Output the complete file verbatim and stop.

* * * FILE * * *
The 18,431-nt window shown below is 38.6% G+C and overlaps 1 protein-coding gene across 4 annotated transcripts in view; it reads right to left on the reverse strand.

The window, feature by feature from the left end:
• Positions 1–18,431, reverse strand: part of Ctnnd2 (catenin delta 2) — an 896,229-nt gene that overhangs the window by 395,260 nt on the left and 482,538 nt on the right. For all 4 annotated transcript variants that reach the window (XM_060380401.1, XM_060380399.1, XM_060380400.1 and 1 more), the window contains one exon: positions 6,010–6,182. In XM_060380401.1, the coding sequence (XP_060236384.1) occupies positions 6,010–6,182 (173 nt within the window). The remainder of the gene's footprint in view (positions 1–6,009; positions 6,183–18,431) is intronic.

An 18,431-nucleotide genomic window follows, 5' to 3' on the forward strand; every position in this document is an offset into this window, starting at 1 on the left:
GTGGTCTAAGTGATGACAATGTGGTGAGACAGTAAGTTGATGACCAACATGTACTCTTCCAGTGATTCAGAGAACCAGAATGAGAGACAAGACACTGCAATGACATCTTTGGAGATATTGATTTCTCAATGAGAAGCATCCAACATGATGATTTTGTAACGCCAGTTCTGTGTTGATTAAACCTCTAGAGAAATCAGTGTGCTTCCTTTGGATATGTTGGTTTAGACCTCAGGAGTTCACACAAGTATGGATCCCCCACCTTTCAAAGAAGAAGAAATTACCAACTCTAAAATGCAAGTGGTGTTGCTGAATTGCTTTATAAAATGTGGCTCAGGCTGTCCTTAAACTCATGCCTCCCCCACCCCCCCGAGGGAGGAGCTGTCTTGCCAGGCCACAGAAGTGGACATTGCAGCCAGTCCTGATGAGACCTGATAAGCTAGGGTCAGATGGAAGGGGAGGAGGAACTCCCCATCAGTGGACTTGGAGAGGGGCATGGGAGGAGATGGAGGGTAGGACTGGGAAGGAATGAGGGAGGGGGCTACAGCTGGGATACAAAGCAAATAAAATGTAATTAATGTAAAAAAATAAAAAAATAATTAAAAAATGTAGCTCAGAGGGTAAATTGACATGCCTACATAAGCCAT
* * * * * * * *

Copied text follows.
The 18,431-nt window shown below is 38.6% G+C and overlaps 1 protein-coding gene across 4 annotated transcripts in view; it reads right to left on the reverse strand.

The window, feature by feature from the left end:
• Positions 1–18,431, reverse strand: part of Ctnnd2 (catenin delta 2) — an 896,229-nt gene that overhangs the window by 395,260 nt on the left and 482,538 nt on the right. For all 4 annotated transcript variants that reach the window (XM_060380401.1, XM_060380399.1, XM_060380400.1 and 1 more), the window contains one exon: positions 6,010–6,182. In XM_060380401.1, the coding sequence (XP_060236384.1) occupies positions 6,010–6,182 (173 nt within the window). The remainder of the gene's footprint in view (positions 1–6,009; positions 6,183–18,431) is intronic.

An 18,431-nucleotide genomic window follows, 5' to 3' on the forward strand; every position in this document is an offset into this window, starting at 1 on the left:
GTGGTCTAAGTGATGACAATGTGGTGAGACAGTAAGTTGATGACCAACATGTACTCTTCCAGTGATTCAGAGAACCAGAATGAGAGACAAGACACTGCAATGACATCTTTGGAGATATTGATTTCTCAATGAGAAGCATCCAACATGATGATTTTGTAACGCCAGTTCTGTGTTGATTAAACCTCTAGAGAAATCAGTGTGCTTCCTTTGGATATGTTGGTTTAGACCTCAGGAGTTCACACAAGTATGGATCCCCCACCTTTCAAAGAAGAAGAAATTACCAACTCTAAAATGCAAGTGGTGTTGCTGAATTGCTTTATAAAATGTGGCTCAGGCTGTCCTTAAACTCATGCCTCCCCCACCCCCCCGAGGGAGGAGCTGTCTTGCCAGGCCACAGAAGTGGACATTGCAGCCAGTCCTGATGAGACCTGATAAGCTAGGGTCAGATGGAAGGGGAGGAGGAACTCCCCATCAGTGGACTTGGAGAGGGGCATGGGAGGAGATGGAGGGTAGGACTGGGAAGGAATGAGGGAGGGGGCTACAGCTGGGATACAAAGCAAATAAAATGTAATTAATGTAAAAAAATAAAAAAATAATTAAAAAATGTAGCTCAGAGGGTAAATTGACATGCCTACATAAGCCAT